Mattis Assures S. Korea on US Troops, Says Commitment 'Ironclad'

US Defense Secretary Jim Mattis on Thursday (28/06) assured South Korea of an 'ironclad' commitment to its security. (Reuters Photo/Chung-Sung-Jun)

By : Phil Stewart | on 9:00 AM June 29, 2018
Category : International, Asia-Pacific

Seoul. US Defense Secretary Jim Mattis on Thursday (28/06) assured South Korea of an "ironclad" commitment to its security, including keeping US troop levels unaltered, even as diplomats seek an agreement with North Korea on denuclearization.

Mattis, during a brief visit to Seoul, defended US President Donald Trump's decision this month to halt "war games" with South Korea, saying it would increase the opportunity for diplomats to negotiate.

But Mattis added that US and South Korean forces would remain "united, vigilant and ready."

Critics of Trump's decision on the joint military exercises say it is a major concession to North Korea that, if prolonged during what are expected to be lengthy negotiations, risk eroding the readiness of US and South Korean forces.

North Korea has long sought a suspension of the drills.

Trump has also drawn criticism from national security analysts for an agreement that emerged from his June 12 summit with North Korean leader Kim Jong-un that had few details on how Pyongyang would surrender its nuclear weapons and ballistic missiles.

"US commitment to the Republic of Korea remains ironclad and the US will continue to use the full range of diplomatic and military capabilities to uphold this commitment," Mattis said in brief remarks ahead of talks at the South Korean defense ministry.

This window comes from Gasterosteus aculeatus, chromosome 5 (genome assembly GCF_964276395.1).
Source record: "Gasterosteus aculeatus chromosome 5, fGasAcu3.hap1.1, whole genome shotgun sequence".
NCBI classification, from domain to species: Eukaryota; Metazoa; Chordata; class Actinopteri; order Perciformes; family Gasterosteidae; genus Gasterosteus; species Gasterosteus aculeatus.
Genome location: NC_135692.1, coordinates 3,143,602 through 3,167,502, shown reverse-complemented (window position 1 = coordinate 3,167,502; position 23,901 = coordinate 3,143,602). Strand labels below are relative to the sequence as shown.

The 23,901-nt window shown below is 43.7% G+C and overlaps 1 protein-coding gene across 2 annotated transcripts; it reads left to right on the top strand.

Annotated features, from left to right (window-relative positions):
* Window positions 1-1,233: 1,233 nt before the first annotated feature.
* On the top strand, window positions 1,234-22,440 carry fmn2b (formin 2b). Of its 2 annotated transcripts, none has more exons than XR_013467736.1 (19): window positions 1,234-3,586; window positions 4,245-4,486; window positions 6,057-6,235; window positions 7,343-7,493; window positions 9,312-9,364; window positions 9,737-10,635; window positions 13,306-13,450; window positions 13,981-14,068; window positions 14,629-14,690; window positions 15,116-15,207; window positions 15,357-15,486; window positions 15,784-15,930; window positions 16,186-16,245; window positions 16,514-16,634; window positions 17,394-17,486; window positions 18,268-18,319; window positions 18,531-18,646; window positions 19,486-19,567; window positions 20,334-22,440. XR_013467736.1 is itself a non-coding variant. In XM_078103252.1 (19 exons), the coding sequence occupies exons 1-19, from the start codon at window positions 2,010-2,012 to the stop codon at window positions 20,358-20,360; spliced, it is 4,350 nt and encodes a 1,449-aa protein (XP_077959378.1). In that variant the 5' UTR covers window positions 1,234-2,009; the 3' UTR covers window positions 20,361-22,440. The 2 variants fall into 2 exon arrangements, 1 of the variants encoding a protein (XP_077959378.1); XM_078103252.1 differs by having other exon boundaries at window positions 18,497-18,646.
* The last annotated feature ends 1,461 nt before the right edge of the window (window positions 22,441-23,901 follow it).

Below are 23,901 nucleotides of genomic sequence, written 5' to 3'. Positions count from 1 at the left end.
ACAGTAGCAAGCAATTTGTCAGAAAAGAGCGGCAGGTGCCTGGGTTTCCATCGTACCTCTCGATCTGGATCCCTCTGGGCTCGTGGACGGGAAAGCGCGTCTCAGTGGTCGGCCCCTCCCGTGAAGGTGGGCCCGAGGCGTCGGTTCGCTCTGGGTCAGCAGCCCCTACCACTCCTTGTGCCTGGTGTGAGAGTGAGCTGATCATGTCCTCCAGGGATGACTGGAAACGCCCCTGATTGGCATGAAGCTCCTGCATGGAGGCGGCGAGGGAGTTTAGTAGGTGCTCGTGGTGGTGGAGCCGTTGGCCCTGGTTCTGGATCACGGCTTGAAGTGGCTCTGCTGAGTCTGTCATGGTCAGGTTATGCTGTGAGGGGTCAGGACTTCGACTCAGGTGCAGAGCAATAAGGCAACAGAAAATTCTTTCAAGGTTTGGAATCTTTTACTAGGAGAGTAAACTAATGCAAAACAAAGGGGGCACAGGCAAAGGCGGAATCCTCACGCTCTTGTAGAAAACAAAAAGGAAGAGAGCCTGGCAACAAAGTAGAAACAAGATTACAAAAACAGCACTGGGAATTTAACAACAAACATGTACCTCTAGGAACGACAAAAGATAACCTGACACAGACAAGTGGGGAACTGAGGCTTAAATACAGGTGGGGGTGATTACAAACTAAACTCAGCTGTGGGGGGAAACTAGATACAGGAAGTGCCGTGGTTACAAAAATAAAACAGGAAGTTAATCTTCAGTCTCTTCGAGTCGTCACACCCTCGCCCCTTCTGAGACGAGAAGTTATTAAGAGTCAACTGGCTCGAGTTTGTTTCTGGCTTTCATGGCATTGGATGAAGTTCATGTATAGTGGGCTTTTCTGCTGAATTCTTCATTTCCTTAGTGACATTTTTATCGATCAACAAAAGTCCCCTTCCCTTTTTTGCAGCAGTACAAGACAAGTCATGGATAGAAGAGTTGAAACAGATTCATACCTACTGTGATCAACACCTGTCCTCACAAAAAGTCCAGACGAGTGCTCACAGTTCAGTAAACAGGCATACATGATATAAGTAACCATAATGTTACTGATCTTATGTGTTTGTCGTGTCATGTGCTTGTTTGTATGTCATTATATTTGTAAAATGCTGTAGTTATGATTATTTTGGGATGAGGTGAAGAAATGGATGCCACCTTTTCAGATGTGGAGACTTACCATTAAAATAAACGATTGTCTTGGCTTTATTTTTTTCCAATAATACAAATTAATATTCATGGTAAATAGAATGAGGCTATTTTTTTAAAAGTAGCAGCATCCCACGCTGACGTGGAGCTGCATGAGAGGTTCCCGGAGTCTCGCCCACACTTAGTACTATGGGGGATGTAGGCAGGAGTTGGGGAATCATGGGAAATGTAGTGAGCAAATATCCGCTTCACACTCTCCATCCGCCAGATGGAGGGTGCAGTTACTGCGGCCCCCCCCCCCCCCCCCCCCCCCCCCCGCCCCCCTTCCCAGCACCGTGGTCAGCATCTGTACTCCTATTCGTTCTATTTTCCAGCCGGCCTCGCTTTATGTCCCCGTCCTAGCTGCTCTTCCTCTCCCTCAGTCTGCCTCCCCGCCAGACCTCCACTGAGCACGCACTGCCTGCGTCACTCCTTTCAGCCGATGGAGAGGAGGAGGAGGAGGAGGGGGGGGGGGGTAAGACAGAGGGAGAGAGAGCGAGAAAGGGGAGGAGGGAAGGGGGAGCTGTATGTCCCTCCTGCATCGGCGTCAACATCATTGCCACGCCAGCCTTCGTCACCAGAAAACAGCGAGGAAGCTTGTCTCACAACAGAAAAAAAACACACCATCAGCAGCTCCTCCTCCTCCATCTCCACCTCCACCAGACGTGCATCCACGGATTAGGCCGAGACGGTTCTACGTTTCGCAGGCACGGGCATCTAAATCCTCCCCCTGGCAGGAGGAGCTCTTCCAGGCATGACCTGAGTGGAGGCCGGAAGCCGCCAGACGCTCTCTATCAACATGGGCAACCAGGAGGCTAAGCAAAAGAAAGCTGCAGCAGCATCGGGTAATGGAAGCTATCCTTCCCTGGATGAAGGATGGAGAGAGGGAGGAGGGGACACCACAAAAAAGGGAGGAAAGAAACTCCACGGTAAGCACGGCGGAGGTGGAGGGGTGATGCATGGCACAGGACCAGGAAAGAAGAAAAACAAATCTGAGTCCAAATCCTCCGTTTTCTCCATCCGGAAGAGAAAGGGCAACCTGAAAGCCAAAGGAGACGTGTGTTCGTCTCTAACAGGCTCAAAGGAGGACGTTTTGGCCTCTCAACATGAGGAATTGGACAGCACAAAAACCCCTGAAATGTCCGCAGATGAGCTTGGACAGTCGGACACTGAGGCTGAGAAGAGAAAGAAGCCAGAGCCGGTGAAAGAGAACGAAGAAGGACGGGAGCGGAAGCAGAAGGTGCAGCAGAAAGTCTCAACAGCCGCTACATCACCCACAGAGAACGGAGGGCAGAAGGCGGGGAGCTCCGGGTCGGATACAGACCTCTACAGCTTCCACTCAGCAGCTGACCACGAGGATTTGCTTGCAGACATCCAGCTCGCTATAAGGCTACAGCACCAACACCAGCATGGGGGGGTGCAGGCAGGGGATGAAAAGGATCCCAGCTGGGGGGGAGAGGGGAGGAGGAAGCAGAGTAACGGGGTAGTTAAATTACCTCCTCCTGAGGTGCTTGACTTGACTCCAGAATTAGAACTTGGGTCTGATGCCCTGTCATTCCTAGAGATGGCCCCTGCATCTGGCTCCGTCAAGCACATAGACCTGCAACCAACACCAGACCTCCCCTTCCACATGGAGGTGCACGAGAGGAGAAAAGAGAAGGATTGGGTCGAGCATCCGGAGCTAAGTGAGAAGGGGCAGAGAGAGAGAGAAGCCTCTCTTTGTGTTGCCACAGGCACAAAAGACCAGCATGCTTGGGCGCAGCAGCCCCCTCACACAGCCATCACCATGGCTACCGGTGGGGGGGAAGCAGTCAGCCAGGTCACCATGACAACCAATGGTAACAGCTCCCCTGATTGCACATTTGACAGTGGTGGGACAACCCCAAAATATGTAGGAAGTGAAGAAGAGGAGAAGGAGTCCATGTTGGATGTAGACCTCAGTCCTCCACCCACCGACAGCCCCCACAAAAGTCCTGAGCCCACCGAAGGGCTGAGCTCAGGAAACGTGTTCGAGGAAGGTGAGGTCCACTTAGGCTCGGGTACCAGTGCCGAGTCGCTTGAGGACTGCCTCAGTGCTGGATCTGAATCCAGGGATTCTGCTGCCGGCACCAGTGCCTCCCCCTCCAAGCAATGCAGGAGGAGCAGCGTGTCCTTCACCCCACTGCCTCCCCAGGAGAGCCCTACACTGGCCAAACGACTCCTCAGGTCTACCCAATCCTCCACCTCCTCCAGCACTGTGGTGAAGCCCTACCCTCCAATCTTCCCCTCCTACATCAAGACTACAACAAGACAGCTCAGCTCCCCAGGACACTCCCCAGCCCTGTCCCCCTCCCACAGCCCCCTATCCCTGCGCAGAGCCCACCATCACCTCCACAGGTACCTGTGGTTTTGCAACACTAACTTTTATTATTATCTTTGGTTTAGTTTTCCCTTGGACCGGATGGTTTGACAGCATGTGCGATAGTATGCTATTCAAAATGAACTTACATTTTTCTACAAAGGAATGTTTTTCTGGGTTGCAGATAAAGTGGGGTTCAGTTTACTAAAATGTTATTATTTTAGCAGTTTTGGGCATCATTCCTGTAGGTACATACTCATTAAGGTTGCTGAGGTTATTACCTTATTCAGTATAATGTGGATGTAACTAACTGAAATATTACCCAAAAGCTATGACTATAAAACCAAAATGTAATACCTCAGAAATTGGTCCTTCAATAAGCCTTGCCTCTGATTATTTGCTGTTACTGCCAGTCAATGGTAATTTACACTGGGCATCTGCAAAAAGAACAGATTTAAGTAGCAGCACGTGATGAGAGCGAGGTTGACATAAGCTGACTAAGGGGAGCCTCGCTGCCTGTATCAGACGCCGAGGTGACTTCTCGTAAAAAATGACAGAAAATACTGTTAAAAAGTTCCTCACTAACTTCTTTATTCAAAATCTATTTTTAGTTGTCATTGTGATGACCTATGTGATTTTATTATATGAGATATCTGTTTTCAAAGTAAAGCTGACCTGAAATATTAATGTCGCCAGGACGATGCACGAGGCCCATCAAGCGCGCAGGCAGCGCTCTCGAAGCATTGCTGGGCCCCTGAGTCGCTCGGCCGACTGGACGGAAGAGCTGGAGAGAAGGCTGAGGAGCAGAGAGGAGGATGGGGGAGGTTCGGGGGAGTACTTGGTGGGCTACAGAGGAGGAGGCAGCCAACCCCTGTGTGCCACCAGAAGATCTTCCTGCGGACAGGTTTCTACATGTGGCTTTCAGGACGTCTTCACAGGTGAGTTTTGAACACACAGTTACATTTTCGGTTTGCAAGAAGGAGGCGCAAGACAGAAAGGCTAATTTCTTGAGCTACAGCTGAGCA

"And this includes maintaining the current US force levels on the Korean peninsula."

The United States has about 28,500 troops in South Korea.

Still, Mattis has yet to explain how the United States will maintain readiness of US-South Korean forces, who have long prided themselves on the ability of being able to "fight tonight" if needed.

Washington and Seoul have already suspended planning for the upcoming Freedom Guardian exercise, which last year involved 17,500 American troops and more than 50,000 South Korean troops.

"The recent decision to suspend the Freedom Guardian exercise creates increased opportunity for our diplomats to negotiate, increasing prospects for a peaceful solution on the Korean peninsula," Mattis said, standing alongside his South Korean counterpart.

"At the same time, the US and [South Korean] forces remain united, vigilant and ready to defend against any challenge."

Reuters

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